Buehler tried to build a coalition of centrist Republicans, non-affiliated voters and disaffected Democrats. It didn’t lead to victory. Buehler in his concession speech on election night tried to strike a conciliatory tone with Democrats.

“It’s time for Oregonians to unite and find common ground,” Buehler said. He suggested Democrats look at his campaign stances for ideas for the future.

“I hope my Democratic colleagues will look at that body of work, and please, steal shamelessly from us,” Buehler said. “They’re good ideas. We’re happy to help.”

With supermajorities in both chambers of the Legislature, Democrats won’t likely need Republican votes or ideas. That has many Republicans saying its time to be vocal in dissent.

State GOP chairman Bill Currier said that political dividing lines have less to do with Republicans becoming more conservative than Democrats becoming more liberal.

“The Republican Party in Oregon will remain a powerful and relentless voice for the principles established by our party grassroots,” Currier said. “As the governing Democratic party in Salem surges further to left, few voices of moderation remain on the issues critical to Oregon’s future prosperity, fiscal stability, and even fundamental freedoms under threat that our citizens have assumed would always exist.”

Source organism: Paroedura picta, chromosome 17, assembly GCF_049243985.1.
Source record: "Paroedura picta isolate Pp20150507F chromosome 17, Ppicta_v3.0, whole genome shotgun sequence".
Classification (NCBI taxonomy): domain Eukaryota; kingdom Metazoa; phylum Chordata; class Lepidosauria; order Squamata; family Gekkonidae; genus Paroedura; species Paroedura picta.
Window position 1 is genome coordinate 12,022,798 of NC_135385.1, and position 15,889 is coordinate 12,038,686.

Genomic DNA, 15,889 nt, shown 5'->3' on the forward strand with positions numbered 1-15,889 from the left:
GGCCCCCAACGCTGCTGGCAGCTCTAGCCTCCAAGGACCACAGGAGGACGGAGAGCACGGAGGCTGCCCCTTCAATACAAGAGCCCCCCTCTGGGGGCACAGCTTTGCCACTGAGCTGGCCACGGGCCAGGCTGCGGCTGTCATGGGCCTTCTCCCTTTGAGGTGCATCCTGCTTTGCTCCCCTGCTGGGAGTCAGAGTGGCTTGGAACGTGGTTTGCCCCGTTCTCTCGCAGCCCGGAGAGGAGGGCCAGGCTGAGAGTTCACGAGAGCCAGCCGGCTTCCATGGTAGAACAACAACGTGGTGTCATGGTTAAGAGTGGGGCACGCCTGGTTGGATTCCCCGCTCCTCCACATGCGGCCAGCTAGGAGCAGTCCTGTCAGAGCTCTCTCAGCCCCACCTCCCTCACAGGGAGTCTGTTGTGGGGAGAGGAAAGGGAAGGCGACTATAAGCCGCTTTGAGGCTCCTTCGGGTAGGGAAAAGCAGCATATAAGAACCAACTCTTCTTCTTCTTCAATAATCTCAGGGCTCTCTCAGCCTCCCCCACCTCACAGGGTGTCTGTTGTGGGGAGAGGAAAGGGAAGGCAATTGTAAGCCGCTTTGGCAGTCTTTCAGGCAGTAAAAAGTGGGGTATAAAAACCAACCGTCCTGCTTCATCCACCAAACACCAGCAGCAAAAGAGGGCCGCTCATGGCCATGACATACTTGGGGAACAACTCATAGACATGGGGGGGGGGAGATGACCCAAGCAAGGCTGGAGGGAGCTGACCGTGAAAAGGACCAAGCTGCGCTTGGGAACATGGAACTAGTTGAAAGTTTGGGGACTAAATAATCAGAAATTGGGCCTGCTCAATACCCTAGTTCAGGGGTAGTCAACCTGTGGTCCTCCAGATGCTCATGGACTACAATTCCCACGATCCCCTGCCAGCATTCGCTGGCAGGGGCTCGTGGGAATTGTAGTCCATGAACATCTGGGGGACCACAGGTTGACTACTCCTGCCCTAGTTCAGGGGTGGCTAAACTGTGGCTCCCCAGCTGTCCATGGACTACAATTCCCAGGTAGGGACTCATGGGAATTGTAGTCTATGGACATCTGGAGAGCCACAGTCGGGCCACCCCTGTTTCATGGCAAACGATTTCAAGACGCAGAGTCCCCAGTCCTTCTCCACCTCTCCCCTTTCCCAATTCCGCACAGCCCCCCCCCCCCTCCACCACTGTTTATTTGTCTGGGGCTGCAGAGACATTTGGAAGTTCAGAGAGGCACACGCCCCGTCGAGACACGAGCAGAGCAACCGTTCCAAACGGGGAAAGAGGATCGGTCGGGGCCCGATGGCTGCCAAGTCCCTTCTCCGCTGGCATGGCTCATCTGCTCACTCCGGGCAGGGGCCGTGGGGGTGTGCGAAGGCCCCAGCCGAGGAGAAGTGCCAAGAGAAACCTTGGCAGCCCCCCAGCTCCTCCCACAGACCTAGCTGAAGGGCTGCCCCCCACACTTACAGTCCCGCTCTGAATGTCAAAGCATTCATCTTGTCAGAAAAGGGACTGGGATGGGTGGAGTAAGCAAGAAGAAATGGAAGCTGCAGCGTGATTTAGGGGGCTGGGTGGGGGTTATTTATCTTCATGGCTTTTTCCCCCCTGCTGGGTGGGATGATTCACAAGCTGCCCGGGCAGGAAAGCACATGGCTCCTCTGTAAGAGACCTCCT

Asked about the shallow pool of potential candidates for 2020 with statewide name recognition, Currier said it was too early to start lining up opponents for Democratic incumbents.

During the governor’s campaign, Buehler sought to distance himself from President Donald Trump. He neither sought or received Trump’s endorsement. Currier said the state party backed the president.

“As we have already been doing, the Oregon GOP will continue to advocate strongly for the president’s policies through 2020,” Currier said.

Rep. Carl Wilson, R-Grants Pass, the House Minority Leader for the 2019 session has admitted Republicans are not even “speed bumps” in the Democratic-dominated House. He said the GOP strategy will be to “tell our story” in vocal opposition. At the Oregon Leadership Summit in Portland on Monday, Wilson took aim at Brown’s proposed $2 billion “investment budget” as a tax grab.

“You just can’t feed the machine enough,” Wilson said of the Democrats.

Sen. Tim Knopp, R-Bend, said that while there will be plenty of times Republicans will oppose Democratic bills, they should try to find areas of common ground with Democrats when possible.

“Ronald Reagan said ‘The person who agrees with you 80 percent of the time is a friend and an ally, not a 20 percent traitor’ — I think that is good advice,” Knopp said.

Political tides come and go. In 1937, the House had a 38-22 Democratic majority. Ten years later, it had a record 58-2 bulge in favor of Republicans.

Areturn to anything remotely like those kind of numbers for Republicans is unlikely in the foreseeable future. Whichever course they take — center or right — Republicans may end up with the same results, said Moore, the Pacific University professor.

“This election shows that more than ever, Oregon is a very Democratic state,” he said.

— Reporter: 541-640-2750, gwarner@bendbulletin.com